Looking for some hot, brand-new real estate off the coast of Japan? You're in luck since a new island is up for grabs — but beware, it might burn your fingers.
The Japanese archipelago is a collection of over 6,800 islands that make up the country of Japan, and its most recent addition is a C-shaped landmass with a diameter of approximately 0.62 miles (1 km), as reported by the Japan Coast Guard.
The coast guard discovered this new island on Sunday after a volcano 30 miles (50 kilometers) south of Iwo Jima, part of the Ogasawara Islands in the Pacific Ocean, began erupting on Friday.
The Japan Coast Guard stated last week that the region was experiencing explosive volcanic activity, including a plume of steam and gas rising from the ocean to altitudes of more than 15 kilometers. The crew discovered what appeared to be a big, floating volcanic rock deposit on the sea while conducting overhead inspections of the eruption.
As the eruption is expected to continue, the Meteorological Agency has issued warnings regarding smoke and huge ash deposits in neighboring waterways.
Volcanic islands: The cradle of life?
The island is actually the summit of a massive underwater volcano called Fukutoku-Okanoba, according to Forbes.
You can think of submarine volcanoes as the underwater versions of their land-based counterparts. When a submarine volcano erupts, lava can create new crust material, that when it rises above sea level, forms volcanic islands. It's not an uncommon occurrence, especially near Japan. New islands have been formed this way in Japan in 1904, 1914, and 1986, all of which are now submerged due to erosion.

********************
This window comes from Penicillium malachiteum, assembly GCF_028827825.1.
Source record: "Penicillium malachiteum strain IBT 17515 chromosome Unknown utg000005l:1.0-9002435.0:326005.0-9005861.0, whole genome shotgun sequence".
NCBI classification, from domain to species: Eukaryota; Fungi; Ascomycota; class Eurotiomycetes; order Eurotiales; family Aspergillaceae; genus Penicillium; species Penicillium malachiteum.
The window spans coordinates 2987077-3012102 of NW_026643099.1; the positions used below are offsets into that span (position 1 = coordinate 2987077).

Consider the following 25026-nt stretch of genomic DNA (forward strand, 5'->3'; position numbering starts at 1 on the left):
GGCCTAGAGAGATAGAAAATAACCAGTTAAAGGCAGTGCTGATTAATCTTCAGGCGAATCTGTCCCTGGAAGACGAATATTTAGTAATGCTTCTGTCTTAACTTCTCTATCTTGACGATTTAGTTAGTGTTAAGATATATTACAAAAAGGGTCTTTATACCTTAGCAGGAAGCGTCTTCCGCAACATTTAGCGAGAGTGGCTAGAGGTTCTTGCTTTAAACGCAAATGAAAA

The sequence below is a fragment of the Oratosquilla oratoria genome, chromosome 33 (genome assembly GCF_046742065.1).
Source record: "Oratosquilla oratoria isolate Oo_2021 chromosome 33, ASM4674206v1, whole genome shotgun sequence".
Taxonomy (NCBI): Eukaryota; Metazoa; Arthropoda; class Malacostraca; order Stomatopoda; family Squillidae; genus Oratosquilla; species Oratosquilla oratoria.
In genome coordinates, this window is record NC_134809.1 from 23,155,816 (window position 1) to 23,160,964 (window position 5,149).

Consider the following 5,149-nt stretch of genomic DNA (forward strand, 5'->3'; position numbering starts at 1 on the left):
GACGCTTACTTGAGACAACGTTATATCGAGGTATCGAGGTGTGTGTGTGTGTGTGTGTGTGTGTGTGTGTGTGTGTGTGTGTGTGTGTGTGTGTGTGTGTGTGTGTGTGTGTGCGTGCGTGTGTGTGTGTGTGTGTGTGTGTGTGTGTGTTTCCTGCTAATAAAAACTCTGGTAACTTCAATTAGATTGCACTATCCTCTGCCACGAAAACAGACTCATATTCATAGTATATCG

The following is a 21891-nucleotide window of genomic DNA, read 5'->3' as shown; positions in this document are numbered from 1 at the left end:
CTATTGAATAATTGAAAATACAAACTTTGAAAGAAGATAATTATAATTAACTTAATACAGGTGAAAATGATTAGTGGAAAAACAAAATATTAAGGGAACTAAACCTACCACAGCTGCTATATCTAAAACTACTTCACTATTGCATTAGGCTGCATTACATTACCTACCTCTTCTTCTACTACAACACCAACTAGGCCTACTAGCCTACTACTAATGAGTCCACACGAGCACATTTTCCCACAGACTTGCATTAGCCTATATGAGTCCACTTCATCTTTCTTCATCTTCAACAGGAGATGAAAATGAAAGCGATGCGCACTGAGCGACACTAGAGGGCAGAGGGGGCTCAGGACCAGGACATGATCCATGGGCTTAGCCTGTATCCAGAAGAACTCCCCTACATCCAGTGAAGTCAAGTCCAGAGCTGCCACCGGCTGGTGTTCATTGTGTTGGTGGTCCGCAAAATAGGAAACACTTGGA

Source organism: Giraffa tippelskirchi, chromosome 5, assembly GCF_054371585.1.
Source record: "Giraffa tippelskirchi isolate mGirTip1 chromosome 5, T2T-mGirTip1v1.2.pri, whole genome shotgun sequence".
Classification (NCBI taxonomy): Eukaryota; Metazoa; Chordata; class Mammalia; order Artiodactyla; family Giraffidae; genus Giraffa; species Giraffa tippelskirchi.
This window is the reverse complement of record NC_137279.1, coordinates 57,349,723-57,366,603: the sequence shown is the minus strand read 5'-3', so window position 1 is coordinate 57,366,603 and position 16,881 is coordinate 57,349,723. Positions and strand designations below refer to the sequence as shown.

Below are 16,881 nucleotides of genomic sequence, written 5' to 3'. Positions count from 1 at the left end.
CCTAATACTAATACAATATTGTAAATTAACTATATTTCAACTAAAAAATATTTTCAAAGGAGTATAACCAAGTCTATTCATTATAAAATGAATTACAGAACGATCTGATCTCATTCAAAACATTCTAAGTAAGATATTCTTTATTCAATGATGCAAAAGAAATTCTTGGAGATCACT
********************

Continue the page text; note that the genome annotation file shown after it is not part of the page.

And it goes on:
An eruption in 2013, for example, created a new island that eventually combined with nearby Nishinoshima to form a mass that resembled Snoopy from Peanuts for a time.
This most recent island could be temporary or it could become a permanent feature if the volcano continues to erupt and it produces a robust shell. In that case, it could be added to Japan’s territory as the submarine volcano is located near South Iwo Jima, the southernmost islet in the island chain.
Surtsey Island in Iceland is another example of a recently formed volcanic island. In 1963, the volcanic island reached sea level, and it continued to grow through eruptions until 1967. Surtsey was designated as a nature reserve in 1965, and only scientists are permitted to visit the island today to allow natural ecological succession to take place without interference from the outside world. These newly formed volcanic islands are particularly significant because some scientists think they may have sprung up to foster life as "the cradle of life" when the Earth was entirely covered by water.